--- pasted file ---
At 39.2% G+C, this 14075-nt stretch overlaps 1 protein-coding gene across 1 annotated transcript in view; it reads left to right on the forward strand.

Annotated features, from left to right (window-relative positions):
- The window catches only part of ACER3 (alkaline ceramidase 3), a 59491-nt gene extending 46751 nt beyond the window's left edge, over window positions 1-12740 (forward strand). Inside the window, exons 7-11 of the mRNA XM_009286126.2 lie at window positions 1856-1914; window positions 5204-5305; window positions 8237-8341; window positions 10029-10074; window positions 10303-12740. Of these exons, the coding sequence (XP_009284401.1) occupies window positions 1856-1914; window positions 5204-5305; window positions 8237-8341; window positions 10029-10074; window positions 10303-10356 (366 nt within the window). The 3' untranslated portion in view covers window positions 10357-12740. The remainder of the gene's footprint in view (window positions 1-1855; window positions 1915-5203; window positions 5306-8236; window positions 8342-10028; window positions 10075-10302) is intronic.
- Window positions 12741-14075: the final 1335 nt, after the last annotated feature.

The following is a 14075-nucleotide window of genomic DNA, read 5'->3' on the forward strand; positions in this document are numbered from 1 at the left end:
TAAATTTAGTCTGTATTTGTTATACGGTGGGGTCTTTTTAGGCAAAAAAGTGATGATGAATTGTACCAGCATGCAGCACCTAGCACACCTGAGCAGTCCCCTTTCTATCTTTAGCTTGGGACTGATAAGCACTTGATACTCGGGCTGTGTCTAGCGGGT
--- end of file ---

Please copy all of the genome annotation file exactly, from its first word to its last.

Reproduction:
At 39.2% G+C, this 14075-nt stretch overlaps 1 protein-coding gene across 1 annotated transcript in view; it reads left to right on the forward strand.

Annotated features, from left to right (window-relative positions):
- The window catches only part of ACER3 (alkaline ceramidase 3), a 59491-nt gene extending 46751 nt beyond the window's left edge, over window positions 1-12740 (forward strand). Inside the window, exons 7-11 of the mRNA XM_009286126.2 lie at window positions 1856-1914; window positions 5204-5305; window positions 8237-8341; window positions 10029-10074; window positions 10303-12740. Of these exons, the coding sequence (XP_009284401.1) occupies window positions 1856-1914; window positions 5204-5305; window positions 8237-8341; window positions 10029-10074; window positions 10303-10356 (366 nt within the window). The 3' untranslated portion in view covers window positions 10357-12740. The remainder of the gene's footprint in view (window positions 1-1855; window positions 1915-5203; window positions 5306-8236; window positions 8342-10028; window positions 10075-10302) is intronic.
- Window positions 12741-14075: the final 1335 nt, after the last annotated feature.

The following is a 14075-nucleotide window of genomic DNA, read 5'->3' on the forward strand; positions in this document are numbered from 1 at the left end:
TAAATTTAGTCTGTATTTGTTATACGGTGGGGTCTTTTTAGGCAAAAAAGTGATGATGAATTGTACCAGCATGCAGCACCTAGCACACCTGAGCAGTCCCCTTTCTATCTTTAGCTTGGGACTGATAAGCACTTGATACTCGGGCTGTGTCTAGCGGGT